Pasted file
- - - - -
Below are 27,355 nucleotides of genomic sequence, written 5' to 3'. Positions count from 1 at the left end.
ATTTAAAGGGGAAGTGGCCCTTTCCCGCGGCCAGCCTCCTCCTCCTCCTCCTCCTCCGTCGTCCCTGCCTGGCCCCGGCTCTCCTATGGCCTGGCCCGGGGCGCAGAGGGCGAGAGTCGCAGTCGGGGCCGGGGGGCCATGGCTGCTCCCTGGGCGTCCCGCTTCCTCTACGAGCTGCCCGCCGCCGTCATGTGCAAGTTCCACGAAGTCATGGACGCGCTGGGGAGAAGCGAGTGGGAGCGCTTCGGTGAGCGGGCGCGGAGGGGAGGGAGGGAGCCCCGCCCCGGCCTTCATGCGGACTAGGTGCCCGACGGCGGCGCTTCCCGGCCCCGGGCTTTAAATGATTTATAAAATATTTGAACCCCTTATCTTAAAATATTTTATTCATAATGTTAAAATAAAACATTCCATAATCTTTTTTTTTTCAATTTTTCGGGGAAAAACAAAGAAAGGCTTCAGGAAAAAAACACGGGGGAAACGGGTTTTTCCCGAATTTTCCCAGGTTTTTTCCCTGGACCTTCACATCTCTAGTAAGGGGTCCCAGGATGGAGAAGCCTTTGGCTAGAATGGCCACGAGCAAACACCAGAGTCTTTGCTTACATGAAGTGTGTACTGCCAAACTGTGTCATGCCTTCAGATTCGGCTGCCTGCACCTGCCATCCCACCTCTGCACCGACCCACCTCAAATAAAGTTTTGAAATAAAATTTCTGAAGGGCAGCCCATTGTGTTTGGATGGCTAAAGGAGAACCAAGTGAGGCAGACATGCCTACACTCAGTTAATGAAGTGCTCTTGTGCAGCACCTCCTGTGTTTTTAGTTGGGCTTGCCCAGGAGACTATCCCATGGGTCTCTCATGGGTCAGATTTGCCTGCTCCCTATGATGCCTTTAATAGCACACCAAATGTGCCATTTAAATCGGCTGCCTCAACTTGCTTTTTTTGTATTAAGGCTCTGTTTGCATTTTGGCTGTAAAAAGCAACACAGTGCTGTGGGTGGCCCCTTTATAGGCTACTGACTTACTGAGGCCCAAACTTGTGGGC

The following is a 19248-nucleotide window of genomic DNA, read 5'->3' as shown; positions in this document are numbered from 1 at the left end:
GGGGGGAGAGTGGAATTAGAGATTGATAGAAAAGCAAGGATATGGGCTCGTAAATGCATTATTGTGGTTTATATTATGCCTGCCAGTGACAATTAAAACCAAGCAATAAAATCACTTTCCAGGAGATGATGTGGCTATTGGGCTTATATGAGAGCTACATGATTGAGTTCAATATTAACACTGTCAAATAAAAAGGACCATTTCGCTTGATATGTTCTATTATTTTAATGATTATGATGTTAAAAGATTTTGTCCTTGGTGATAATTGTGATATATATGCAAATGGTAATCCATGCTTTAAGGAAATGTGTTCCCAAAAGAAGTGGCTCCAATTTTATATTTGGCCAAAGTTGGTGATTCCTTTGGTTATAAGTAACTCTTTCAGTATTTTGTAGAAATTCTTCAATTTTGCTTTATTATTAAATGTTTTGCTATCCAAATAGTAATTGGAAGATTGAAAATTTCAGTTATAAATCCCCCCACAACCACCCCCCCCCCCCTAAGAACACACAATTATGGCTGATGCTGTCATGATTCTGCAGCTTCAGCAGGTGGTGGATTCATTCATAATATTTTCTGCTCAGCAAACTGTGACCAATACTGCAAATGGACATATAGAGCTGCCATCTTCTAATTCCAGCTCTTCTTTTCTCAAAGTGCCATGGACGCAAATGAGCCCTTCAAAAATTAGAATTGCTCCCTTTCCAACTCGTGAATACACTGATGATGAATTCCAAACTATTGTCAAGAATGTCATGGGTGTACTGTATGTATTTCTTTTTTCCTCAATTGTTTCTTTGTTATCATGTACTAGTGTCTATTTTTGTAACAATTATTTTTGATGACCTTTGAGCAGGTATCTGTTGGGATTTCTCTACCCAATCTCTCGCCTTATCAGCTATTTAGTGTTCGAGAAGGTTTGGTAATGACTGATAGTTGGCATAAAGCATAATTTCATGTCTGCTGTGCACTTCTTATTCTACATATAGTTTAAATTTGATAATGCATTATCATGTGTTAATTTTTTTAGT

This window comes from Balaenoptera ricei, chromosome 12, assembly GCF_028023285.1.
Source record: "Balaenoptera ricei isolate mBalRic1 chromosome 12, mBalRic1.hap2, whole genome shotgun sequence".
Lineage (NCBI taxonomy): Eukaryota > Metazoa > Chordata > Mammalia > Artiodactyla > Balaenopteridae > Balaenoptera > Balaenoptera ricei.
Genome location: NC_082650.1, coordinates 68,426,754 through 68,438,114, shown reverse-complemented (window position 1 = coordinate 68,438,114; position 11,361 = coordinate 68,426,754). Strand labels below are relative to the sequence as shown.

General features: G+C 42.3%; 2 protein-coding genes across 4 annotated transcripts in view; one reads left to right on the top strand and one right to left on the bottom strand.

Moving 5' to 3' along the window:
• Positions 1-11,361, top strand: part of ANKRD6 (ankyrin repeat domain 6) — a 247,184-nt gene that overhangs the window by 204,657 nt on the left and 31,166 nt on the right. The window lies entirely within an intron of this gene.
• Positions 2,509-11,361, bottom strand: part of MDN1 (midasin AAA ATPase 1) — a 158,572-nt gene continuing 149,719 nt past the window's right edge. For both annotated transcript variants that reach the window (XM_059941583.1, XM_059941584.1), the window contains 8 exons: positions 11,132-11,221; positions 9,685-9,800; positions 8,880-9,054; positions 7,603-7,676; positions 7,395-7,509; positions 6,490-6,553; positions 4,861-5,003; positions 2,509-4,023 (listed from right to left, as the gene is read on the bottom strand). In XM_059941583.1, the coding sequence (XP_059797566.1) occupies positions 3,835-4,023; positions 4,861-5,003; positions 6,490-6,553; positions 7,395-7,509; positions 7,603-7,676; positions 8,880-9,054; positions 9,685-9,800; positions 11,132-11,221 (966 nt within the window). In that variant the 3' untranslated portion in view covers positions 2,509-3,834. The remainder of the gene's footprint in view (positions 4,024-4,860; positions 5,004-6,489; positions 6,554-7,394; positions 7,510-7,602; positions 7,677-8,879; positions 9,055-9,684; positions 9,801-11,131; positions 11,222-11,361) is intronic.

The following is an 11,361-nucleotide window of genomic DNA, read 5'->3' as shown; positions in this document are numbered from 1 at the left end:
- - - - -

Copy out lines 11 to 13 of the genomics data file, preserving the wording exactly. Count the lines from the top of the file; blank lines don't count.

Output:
• Positions 1-11,361, top strand: part of ANKRD6 (ankyrin repeat domain 6) — a 247,184-nt gene that overhangs the window by 204,657 nt on the left and 31,166 nt on the right. The window lies entirely within an intron of this gene.
• Positions 2,509-11,361, bottom strand: part of MDN1 (midasin AAA ATPase 1) — a 158,572-nt gene continuing 149,719 nt past the window's right edge. For both annotated transcript variants that reach the window (XM_059941583.1, XM_059941584.1), the window contains 8 exons: positions 11,132-11,221; positions 9,685-9,800; positions 8,880-9,054; positions 7,603-7,676; positions 7,395-7,509; positions 6,490-6,553; positions 4,861-5,003; positions 2,509-4,023 (listed from right to left, as the gene is read on the bottom strand). In XM_059941583.1, the coding sequence (XP_059797566.1) occupies positions 3,835-4,023; positions 4,861-5,003; positions 6,490-6,553; positions 7,395-7,509; positions 7,603-7,676; positions 8,880-9,054; positions 9,685-9,800; positions 11,132-11,221 (966 nt within the window). In that variant the 3' untranslated portion in view covers positions 2,509-3,834. The remainder of the gene's footprint in view (positions 4,024-4,860; positions 5,004-6,489; positions 6,554-7,394; positions 7,510-7,602; positions 7,677-8,879; positions 9,055-9,684; positions 9,801-11,131; positions 11,222-11,361) is intronic.

The following is an 11,361-nucleotide window of genomic DNA, read 5'->3' as shown; positions in this document are numbered from 1 at the left end: